Happy March!

March birthday people: your flower is the daffodil and your stone is the aquamarine. To me, daffodils signal springtime and hope and returning life. And, the aquamarine is a lovely stone! Lots of things to celebrate this month? Among them are St. Patrick’s Day and the first day of spring. 

March abounds with weather lore, folklore, poems, fact and fiction. It’s an unreliable month, rather unstable as the seasons change from winter to spring. Here are a few things to consider, just for fun:

O March, is this the reason that you’re such a restless thing? You’re not at home with winter and you’re not at home with spring.–Author Unknown.

In come the March winds,
They blow and blow,
They sweep up the brown leaves
That green ones may grow.

–George Washington Wright Houghton, American poet (1850–91)

Some more weather lore:

A moon lying on its back is a dry moon. You can hang your hat on its horns.”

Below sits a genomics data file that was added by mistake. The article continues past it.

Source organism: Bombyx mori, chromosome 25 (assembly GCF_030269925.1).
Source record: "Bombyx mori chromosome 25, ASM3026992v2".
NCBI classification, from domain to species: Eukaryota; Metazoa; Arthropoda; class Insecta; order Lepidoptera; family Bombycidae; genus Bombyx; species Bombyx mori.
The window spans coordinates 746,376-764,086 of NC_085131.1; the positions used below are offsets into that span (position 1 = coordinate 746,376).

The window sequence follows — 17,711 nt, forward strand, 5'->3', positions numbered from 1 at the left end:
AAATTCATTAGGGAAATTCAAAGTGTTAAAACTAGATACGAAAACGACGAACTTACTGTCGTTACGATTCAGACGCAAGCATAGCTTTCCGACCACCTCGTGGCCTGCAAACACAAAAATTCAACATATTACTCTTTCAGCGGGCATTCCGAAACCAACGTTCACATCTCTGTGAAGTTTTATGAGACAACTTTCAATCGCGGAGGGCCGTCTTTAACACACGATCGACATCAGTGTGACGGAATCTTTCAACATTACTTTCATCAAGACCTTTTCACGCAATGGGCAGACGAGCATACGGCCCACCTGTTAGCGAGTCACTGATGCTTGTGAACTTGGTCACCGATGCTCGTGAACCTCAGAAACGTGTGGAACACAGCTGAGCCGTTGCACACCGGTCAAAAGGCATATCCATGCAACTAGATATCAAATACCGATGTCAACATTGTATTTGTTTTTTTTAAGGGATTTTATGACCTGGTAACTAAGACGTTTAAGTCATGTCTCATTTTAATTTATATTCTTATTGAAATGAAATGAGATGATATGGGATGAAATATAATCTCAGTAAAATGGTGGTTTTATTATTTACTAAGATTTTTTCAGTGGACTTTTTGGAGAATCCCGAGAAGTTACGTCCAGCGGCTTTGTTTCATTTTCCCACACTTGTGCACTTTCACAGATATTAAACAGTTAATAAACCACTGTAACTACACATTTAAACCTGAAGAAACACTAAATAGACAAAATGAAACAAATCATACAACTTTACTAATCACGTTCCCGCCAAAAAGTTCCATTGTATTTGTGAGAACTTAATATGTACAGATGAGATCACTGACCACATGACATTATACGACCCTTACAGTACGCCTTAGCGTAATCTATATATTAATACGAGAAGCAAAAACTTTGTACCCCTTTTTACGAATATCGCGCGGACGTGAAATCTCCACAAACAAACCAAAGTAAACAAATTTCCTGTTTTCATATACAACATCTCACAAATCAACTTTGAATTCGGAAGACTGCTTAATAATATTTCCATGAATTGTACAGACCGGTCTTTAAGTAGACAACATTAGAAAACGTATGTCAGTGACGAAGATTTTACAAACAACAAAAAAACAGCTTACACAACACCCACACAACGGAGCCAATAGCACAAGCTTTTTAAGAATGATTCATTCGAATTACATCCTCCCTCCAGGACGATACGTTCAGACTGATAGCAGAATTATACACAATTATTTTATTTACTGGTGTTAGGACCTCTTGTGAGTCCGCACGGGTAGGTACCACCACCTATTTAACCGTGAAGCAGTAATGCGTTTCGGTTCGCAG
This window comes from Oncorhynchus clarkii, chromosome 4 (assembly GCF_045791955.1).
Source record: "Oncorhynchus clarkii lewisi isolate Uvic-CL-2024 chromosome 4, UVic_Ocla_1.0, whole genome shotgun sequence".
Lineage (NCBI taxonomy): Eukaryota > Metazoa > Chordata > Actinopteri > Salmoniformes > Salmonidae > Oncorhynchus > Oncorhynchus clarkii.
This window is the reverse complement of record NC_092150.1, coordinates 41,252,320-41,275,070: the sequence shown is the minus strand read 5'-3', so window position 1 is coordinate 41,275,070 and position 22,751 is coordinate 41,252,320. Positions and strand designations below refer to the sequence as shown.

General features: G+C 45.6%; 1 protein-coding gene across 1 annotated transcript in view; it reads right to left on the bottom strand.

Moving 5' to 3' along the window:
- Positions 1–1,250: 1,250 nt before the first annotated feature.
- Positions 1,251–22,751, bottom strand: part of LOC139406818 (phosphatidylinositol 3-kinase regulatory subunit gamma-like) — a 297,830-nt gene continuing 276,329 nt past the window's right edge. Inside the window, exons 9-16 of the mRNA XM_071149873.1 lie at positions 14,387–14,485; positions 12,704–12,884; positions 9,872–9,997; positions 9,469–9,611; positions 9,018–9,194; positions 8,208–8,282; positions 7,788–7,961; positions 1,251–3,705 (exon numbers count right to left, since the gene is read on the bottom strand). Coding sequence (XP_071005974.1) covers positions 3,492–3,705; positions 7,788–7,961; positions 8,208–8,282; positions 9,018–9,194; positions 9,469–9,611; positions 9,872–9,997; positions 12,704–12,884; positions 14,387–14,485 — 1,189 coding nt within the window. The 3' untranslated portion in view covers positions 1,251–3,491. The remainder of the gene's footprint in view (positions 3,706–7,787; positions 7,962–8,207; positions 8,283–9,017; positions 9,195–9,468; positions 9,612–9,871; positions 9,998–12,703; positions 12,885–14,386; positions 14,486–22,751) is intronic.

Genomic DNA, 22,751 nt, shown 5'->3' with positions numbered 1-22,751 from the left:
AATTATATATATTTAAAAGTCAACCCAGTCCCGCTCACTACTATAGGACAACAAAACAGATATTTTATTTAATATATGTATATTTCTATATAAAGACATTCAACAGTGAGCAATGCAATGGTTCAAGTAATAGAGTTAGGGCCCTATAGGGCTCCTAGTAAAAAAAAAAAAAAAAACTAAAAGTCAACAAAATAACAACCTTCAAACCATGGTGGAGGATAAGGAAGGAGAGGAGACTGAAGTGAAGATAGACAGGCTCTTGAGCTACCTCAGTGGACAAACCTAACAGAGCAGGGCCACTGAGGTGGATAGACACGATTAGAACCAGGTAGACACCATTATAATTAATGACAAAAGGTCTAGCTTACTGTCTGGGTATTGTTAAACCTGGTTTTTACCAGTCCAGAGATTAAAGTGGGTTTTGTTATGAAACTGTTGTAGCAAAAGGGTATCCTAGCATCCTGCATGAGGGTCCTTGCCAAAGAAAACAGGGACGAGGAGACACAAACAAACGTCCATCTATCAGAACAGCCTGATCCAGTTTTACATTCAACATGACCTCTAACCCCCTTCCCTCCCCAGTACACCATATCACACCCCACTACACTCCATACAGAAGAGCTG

“No lightning will strike a barn that shelters swallows.”

“High ant hills means a hard winter will follow.”

“Red sky at night, sailors’ delight; red sky of morning, sailors take warning.”

“A sunshiny shower won’t last an hour.”

“Persimmon seeds, when cracked open can predict whether the winter will have a lot of snow. A kernel that looks like a spoon means heavy snow, knife means icy cutting wind and fork means powdery, light snow.”

“When flies are sticky and bite, rain is on the way.”

“When robins don’t fly high, bad weather is coming.”

A cloudy sky at break of day could mean that rain is on the way.

A robin pausing on the ground is listening for a wormish sound.

To keep the blues and blahs away, read a mystery every day.

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